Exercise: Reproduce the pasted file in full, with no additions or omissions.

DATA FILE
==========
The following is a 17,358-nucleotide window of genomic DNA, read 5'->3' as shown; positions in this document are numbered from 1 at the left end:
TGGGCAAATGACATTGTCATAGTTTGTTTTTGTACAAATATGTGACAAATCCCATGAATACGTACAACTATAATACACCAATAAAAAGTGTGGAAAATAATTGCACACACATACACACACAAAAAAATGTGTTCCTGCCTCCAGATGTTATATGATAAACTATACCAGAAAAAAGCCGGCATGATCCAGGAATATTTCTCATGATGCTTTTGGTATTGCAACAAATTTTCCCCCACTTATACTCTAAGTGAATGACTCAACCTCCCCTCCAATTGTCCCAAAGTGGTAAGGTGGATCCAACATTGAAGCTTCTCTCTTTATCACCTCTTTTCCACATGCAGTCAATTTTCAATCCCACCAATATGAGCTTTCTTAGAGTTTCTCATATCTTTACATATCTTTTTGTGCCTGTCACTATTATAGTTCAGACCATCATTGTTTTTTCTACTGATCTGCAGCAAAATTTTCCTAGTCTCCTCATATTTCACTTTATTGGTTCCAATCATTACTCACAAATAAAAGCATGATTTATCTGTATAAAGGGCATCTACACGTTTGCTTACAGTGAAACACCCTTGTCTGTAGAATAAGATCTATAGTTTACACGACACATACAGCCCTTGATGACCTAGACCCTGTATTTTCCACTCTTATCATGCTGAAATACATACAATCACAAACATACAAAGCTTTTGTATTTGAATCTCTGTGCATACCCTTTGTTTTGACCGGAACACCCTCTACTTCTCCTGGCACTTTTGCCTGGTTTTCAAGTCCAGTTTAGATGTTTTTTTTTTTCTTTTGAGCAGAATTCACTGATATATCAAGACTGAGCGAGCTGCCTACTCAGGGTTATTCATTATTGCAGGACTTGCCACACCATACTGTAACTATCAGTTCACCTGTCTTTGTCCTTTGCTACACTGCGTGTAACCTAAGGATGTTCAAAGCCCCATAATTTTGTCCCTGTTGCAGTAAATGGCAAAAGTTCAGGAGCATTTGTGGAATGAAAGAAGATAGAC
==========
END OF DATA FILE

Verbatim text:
The following is a 17,358-nucleotide window of genomic DNA, read 5'->3' as shown; positions in this document are numbered from 1 at the left end:
TGGGCAAATGACATTGTCATAGTTTGTTTTTGTACAAATATGTGACAAATCCCATGAATACGTACAACTATAATACACCAATAAAAAGTGTGGAAAATAATTGCACACACATACACACACAAAAAAATGTGTTCCTGCCTCCAGATGTTATATGATAAACTATACCAGAAAAAAGCCGGCATGATCCAGGAATATTTCTCATGATGCTTTTGGTATTGCAACAAATTTTCCCCCACTTATACTCTAAGTGAATGACTCAACCTCCCCTCCAATTGTCCCAAAGTGGTAAGGTGGATCCAACATTGAAGCTTCTCTCTTTATCACCTCTTTTCCACATGCAGTCAATTTTCAATCCCACCAATATGAGCTTTCTTAGAGTTTCTCATATCTTTACATATCTTTTTGTGCCTGTCACTATTATAGTTCAGACCATCATTGTTTTTTCTACTGATCTGCAGCAAAATTTTCCTAGTCTCCTCATATTTCACTTTATTGGTTCCAATCATTACTCACAAATAAAAGCATGATTTATCTGTATAAAGGGCATCTACACGTTTGCTTACAGTGAAACACCCTTGTCTGTAGAATAAGATCTATAGTTTACACGACACATACAGCCCTTGATGACCTAGACCCTGTATTTTCCACTCTTATCATGCTGAAATACATACAATCACAAACATACAAAGCTTTTGTATTTGAATCTCTGTGCATACCCTTTGTTTTGACCGGAACACCCTCTACTTCTCCTGGCACTTTTGCCTGGTTTTCAAGTCCAGTTTAGATGTTTTTTTTTTTCTTTTGAGCAGAATTCACTGATATATCAAGACTGAGCGAGCTGCCTACTCAGGGTTATTCATTATTGCAGGACTTGCCACACCATACTGTAACTATCAGTTCACCTGTCTTTGTCCTTTGCTACACTGCGTGTAACCTAAGGATGTTCAAAGCCCCATAATTTTGTCCCTGTTGCAGTAAATGGCAAAAGTTCAGGAGCATTTGTGGAATGAAAGAAGATAGAC